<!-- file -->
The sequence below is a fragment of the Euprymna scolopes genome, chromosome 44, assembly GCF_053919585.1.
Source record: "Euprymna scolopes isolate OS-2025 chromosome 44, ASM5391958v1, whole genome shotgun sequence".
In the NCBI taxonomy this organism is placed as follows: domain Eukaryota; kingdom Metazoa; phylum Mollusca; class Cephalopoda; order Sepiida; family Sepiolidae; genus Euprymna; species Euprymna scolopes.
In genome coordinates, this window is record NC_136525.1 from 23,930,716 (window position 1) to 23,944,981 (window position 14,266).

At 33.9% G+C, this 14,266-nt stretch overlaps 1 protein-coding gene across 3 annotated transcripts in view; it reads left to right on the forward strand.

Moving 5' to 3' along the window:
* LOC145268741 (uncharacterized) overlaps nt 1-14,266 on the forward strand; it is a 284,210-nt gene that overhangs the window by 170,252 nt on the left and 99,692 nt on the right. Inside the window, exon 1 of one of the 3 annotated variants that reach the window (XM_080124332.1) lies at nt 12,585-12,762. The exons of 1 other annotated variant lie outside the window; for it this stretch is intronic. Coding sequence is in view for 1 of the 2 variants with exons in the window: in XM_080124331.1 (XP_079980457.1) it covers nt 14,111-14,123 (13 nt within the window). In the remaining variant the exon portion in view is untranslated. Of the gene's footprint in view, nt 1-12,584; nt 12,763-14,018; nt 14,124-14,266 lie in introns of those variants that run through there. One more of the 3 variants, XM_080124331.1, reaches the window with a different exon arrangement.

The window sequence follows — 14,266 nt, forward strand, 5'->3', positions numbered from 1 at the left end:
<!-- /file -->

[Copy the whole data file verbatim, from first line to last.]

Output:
The sequence below is a fragment of the Euprymna scolopes genome, chromosome 44, assembly GCF_053919585.1.
Source record: "Euprymna scolopes isolate OS-2025 chromosome 44, ASM5391958v1, whole genome shotgun sequence".
In the NCBI taxonomy this organism is placed as follows: domain Eukaryota; kingdom Metazoa; phylum Mollusca; class Cephalopoda; order Sepiida; family Sepiolidae; genus Euprymna; species Euprymna scolopes.
In genome coordinates, this window is record NC_136525.1 from 23,930,716 (window position 1) to 23,944,981 (window position 14,266).

At 33.9% G+C, this 14,266-nt stretch overlaps 1 protein-coding gene across 3 annotated transcripts in view; it reads left to right on the forward strand.

Moving 5' to 3' along the window:
* LOC145268741 (uncharacterized) overlaps nt 1-14,266 on the forward strand; it is a 284,210-nt gene that overhangs the window by 170,252 nt on the left and 99,692 nt on the right. Inside the window, exon 1 of one of the 3 annotated variants that reach the window (XM_080124332.1) lies at nt 12,585-12,762. The exons of 1 other annotated variant lie outside the window; for it this stretch is intronic. Coding sequence is in view for 1 of the 2 variants with exons in the window: in XM_080124331.1 (XP_079980457.1) it covers nt 14,111-14,123 (13 nt within the window). In the remaining variant the exon portion in view is untranslated. Of the gene's footprint in view, nt 1-12,584; nt 12,763-14,018; nt 14,124-14,266 lie in introns of those variants that run through there. One more of the 3 variants, XM_080124331.1, reaches the window with a different exon arrangement.

The window sequence follows — 14,266 nt, forward strand, 5'->3', positions numbered from 1 at the left end: